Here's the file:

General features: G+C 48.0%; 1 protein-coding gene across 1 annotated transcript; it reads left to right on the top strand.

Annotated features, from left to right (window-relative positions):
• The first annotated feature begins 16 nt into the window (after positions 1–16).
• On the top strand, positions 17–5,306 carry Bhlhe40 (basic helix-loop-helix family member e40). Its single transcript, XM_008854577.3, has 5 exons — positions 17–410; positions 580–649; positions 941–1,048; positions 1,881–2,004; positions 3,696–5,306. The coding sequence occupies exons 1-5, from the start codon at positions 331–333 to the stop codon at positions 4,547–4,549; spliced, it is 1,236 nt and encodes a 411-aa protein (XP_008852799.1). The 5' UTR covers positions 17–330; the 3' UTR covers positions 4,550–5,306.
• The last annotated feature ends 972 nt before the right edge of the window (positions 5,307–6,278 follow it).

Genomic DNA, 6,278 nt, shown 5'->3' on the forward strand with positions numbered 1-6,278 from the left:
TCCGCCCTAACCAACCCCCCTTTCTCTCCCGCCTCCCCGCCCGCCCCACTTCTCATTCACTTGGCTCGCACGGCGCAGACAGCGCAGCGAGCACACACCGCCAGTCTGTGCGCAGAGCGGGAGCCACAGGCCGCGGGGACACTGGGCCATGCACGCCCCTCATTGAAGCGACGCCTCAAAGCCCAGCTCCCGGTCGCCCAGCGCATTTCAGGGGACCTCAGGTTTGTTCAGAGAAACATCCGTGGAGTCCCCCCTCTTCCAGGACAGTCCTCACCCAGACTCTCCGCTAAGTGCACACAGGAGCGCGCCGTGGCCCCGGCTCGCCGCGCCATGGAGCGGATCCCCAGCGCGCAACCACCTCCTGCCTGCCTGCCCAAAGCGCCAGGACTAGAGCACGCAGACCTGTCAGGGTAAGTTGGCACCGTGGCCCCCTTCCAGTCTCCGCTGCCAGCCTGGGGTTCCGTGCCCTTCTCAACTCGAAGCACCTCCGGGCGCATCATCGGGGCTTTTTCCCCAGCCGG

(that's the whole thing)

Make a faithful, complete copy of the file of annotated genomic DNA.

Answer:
General features: G+C 48.0%; 1 protein-coding gene across 1 annotated transcript; it reads left to right on the top strand.

Annotated features, from left to right (window-relative positions):
• The first annotated feature begins 16 nt into the window (after positions 1–16).
• On the top strand, positions 17–5,306 carry Bhlhe40 (basic helix-loop-helix family member e40). Its single transcript, XM_008854577.3, has 5 exons — positions 17–410; positions 580–649; positions 941–1,048; positions 1,881–2,004; positions 3,696–5,306. The coding sequence occupies exons 1-5, from the start codon at positions 331–333 to the stop codon at positions 4,547–4,549; spliced, it is 1,236 nt and encodes a 411-aa protein (XP_008852799.1). The 5' UTR covers positions 17–330; the 3' UTR covers positions 4,550–5,306.
• The last annotated feature ends 972 nt before the right edge of the window (positions 5,307–6,278 follow it).

Genomic DNA, 6,278 nt, shown 5'->3' on the forward strand with positions numbered 1-6,278 from the left:
TCCGCCCTAACCAACCCCCCTTTCTCTCCCGCCTCCCCGCCCGCCCCACTTCTCATTCACTTGGCTCGCACGGCGCAGACAGCGCAGCGAGCACACACCGCCAGTCTGTGCGCAGAGCGGGAGCCACAGGCCGCGGGGACACTGGGCCATGCACGCCCCTCATTGAAGCGACGCCTCAAAGCCCAGCTCCCGGTCGCCCAGCGCATTTCAGGGGACCTCAGGTTTGTTCAGAGAAACATCCGTGGAGTCCCCCCTCTTCCAGGACAGTCCTCACCCAGACTCTCCGCTAAGTGCACACAGGAGCGCGCCGTGGCCCCGGCTCGCCGCGCCATGGAGCGGATCCCCAGCGCGCAACCACCTCCTGCCTGCCTGCCCAAAGCGCCAGGACTAGAGCACGCAGACCTGTCAGGGTAAGTTGGCACCGTGGCCCCCTTCCAGTCTCCGCTGCCAGCCTGGGGTTCCGTGCCCTTCTCAACTCGAAGCACCTCCGGGCGCATCATCGGGGCTTTTTCCCCAGCCGG